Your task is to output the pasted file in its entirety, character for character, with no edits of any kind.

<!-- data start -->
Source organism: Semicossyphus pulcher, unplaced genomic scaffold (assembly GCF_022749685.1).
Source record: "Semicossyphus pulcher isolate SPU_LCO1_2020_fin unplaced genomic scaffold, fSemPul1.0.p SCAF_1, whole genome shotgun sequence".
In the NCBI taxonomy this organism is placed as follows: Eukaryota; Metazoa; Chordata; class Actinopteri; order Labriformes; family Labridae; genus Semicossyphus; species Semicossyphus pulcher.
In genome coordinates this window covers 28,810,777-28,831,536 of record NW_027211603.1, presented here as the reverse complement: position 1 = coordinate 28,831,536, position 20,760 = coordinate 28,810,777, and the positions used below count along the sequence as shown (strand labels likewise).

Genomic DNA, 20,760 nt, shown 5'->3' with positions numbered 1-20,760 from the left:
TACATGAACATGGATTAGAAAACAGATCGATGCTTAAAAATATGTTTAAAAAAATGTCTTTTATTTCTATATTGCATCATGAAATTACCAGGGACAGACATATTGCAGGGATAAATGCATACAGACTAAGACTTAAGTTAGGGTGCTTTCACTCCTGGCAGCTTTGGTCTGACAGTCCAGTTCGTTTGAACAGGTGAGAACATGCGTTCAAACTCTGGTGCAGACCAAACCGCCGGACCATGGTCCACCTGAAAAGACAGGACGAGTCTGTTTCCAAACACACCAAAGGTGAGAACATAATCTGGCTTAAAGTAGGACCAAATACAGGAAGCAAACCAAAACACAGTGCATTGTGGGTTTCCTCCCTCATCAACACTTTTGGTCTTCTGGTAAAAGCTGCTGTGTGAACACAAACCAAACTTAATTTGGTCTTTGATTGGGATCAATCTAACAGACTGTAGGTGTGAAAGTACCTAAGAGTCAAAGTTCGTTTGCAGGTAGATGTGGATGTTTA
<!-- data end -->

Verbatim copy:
Source organism: Semicossyphus pulcher, unplaced genomic scaffold (assembly GCF_022749685.1).
Source record: "Semicossyphus pulcher isolate SPU_LCO1_2020_fin unplaced genomic scaffold, fSemPul1.0.p SCAF_1, whole genome shotgun sequence".
In the NCBI taxonomy this organism is placed as follows: Eukaryota; Metazoa; Chordata; class Actinopteri; order Labriformes; family Labridae; genus Semicossyphus; species Semicossyphus pulcher.
In genome coordinates this window covers 28,810,777-28,831,536 of record NW_027211603.1, presented here as the reverse complement: position 1 = coordinate 28,831,536, position 20,760 = coordinate 28,810,777, and the positions used below count along the sequence as shown (strand labels likewise).

Genomic DNA, 20,760 nt, shown 5'->3' with positions numbered 1-20,760 from the left:
TACATGAACATGGATTAGAAAACAGATCGATGCTTAAAAATATGTTTAAAAAAATGTCTTTTATTTCTATATTGCATCATGAAATTACCAGGGACAGACATATTGCAGGGATAAATGCATACAGACTAAGACTTAAGTTAGGGTGCTTTCACTCCTGGCAGCTTTGGTCTGACAGTCCAGTTCGTTTGAACAGGTGAGAACATGCGTTCAAACTCTGGTGCAGACCAAACCGCCGGACCATGGTCCACCTGAAAAGACAGGACGAGTCTGTTTCCAAACACACCAAAGGTGAGAACATAATCTGGCTTAAAGTAGGACCAAATACAGGAAGCAAACCAAAACACAGTGCATTGTGGGTTTCCTCCCTCATCAACACTTTTGGTCTTCTGGTAAAAGCTGCTGTGTGAACACAAACCAAACTTAATTTGGTCTTTGATTGGGATCAATCTAACAGACTGTAGGTGTGAAAGTACCTAAGAGTCAAAGTTCGTTTGCAGGTAGATGTGGATGTTTA